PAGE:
Privacy groups ask Facebook to withdraw proposed policy changes | HT Tech

Privacy groups ask Facebook to withdraw proposed policy changes

Two privacy advocacy groups urged Facebook Inc on Monday to withdraw proposed changes to its terms of service that would allow the company to share user data with recently acquired photo-application Instagram, eliminate a user voting system and loosen email restrictions within the social network.

By:REUTERS
| Updated on: Nov 27 2012, 16:05 IST
image caption
A-woman-shoots-a-video-of-the-sign-at-the-entrance-to-the-Facebook-main-campus-AFP-Robyn-Beck

Two privacy advocacy groups urged Facebook Inc on Monday to withdraw proposed changes to its terms of service that would allow the company to share user data with recently acquired photo-application Instagram, eliminate a user voting system and loosen email restrictions within the social network.

The changes, which Facebook unveiled on Wednesday, raise privacy risks for users and violate the company's previous commitments to its roughly 1 billion members, according to the Electronic Privacy Information Center and the Center for Digital Democracy.

You may be interested in

MobilesTablets Laptops
28% OFF
Samsung Galaxy S23 Ultra 5G
  • Green
  • 12 GB RAM
  • 256 GB Storage
Google Pixel 8 Pro
  • Obsidian
  • 12 GB RAM
  • 128 GB Storage
Vivo X100 Pro 5G
  • Asteroid Black
  • 16 GB RAM
  • 512 GB Storage
Apple iPhone 15 Plus
  • Black
  • 6 GB RAM
  • 128 GB Storage

'Facebook's proposed changes implicate the user privacy and terms of a recent settlement with the Federal Trade Commission,' the groups said in a letter to Facebook Chief Executive Mark Zuckerberg that was published on their websites on Monday.

Also read
Looking for a smartphone? To check mobile finder click here.

By sharing information with Instagram , the letter said, Facebook could combine user profiles, ending its practice of keeping user information on the two services separate.

Facebook declined to comment on the letter. Facebook proposes to end voting on privacy issues

In April, Facebook settled privacy charges with the US Federal Trade Commission that it had deceived consumers and forced them to share more personal information than they intended.

Under the settlement, Facebook is required to get user consent for certain changes to its privacy settings and is subject to 20 years of independent audits.

image caption

Facebook unveiled a variety of proposed changes to its terms of service and data use polices on Wednesday, including a move to scrap a 4-year old process that can allow the social network's roughly 1 billion users to vote on changes to its policies.

If proposed changes generate more than 7,000 public comments during a seven-day period, Facebook's current terms of service automatically trigger a vote by users to approve the changes. But the vote is only binding if at least 30 percent of users take part, and two prior votes never reached that threshold.

The latest proposed changes had garnered more than 17,000 comments by late Monday.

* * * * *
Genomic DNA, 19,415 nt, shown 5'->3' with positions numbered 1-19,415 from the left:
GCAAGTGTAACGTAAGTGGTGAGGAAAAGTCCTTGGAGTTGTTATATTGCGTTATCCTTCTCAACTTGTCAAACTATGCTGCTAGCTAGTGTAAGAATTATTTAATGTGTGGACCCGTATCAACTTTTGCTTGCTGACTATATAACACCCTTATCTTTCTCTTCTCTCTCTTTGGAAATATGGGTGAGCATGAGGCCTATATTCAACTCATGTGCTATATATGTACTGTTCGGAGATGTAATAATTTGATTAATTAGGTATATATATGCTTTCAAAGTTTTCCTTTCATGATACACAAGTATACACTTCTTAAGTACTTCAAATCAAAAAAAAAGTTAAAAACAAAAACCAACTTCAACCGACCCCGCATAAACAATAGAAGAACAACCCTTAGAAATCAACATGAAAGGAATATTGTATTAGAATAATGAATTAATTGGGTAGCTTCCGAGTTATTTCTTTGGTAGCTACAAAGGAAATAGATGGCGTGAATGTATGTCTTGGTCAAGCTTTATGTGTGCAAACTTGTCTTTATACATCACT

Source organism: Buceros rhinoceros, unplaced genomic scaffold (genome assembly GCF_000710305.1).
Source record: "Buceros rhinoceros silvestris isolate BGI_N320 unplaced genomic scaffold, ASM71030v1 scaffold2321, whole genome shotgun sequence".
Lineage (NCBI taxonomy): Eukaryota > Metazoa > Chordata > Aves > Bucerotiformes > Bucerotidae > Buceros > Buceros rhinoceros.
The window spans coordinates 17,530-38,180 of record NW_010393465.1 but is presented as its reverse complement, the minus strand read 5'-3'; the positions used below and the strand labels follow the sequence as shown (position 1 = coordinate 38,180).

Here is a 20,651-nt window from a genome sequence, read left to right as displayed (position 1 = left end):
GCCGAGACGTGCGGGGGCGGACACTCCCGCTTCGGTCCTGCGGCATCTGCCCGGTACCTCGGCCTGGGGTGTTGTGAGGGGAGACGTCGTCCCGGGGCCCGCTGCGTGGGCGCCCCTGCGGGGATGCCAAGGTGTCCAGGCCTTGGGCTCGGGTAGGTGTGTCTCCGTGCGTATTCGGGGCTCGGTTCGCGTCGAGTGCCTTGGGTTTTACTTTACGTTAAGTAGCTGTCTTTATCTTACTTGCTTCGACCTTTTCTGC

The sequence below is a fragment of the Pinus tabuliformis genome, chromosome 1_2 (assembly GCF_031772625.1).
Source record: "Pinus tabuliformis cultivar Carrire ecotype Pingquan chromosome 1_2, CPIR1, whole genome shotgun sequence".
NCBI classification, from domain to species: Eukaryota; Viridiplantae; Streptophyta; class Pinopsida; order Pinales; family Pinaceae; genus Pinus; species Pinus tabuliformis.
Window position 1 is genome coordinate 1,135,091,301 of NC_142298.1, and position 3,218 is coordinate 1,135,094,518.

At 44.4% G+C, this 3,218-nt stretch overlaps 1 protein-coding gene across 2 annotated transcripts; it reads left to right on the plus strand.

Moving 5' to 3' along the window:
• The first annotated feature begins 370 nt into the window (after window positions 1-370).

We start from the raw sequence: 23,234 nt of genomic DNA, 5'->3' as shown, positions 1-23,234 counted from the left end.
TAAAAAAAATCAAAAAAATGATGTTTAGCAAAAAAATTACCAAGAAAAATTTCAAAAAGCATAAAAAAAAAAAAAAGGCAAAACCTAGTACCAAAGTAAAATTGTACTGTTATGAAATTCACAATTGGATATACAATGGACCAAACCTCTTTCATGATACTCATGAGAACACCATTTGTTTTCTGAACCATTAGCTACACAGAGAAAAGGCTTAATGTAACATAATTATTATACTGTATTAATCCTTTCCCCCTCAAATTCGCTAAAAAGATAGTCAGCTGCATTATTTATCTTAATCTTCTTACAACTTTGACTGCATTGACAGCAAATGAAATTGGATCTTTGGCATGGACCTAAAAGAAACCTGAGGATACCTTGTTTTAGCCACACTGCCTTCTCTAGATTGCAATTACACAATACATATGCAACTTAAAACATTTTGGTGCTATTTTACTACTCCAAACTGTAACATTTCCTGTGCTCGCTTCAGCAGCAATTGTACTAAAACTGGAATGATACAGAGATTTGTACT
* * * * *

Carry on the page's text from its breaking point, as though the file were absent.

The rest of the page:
Facebook also said last week that it wanted to eliminate a setting for users to control who can contact them on the social network's email system.

image caption

That change is likely to increase the amount of unwanted 'spam' messages that users receive, the privacy groups warned on Monday.

Facebook's potential information sharing with Instagram, a photo-sharing service for smartphone users that it bought in October, flows from proposed changes that would allow the company to share information between its own service and other businesses or affiliates it owns.

The change could open the door for Facebook to build unified profiles of its users that include people's personal data from its social network and from Instagram, similar to recent moves by Google Inc. EU regulators give Google 4 months to change privacy policy

In January, Google said it would combine users' personal information from its various Web services - such as search, email and the Google+ social network - to provide a more customized experience.

The unified data policy raised concerns among some privacy advocates and regulators, who said it was an invasion of people's privacy. Google destroys illegally collected info in New Zealand

'As our company grows, we acquire businesses that become a legal part of our organization,' Facebook spokesman Andrew Noyes said in an emailed statement on Monday.

'Those companies sometimes operate as affiliates. We wanted to clarify that we will share information with our affiliates and vice versa, both to help improve our services and theirs, and to take advantage of storage efficiencies,' Noyes said.


Read more:
Judge approves FTC's $22.5M fine of Google
A note to offenders from the offended
Google bypassed Apple privacy settings

Catch all the Latest Tech News, Mobile News, Laptop News, Gaming news, Wearables News , How To News, also keep up with us on Whatsapp channel,Twitter, Facebook, Google News, and Instagram. For our latest videos, subscribe to our YouTube channel.

First Published Date: 27 Nov, 11:01 IST
NEXT ARTICLE BEGINS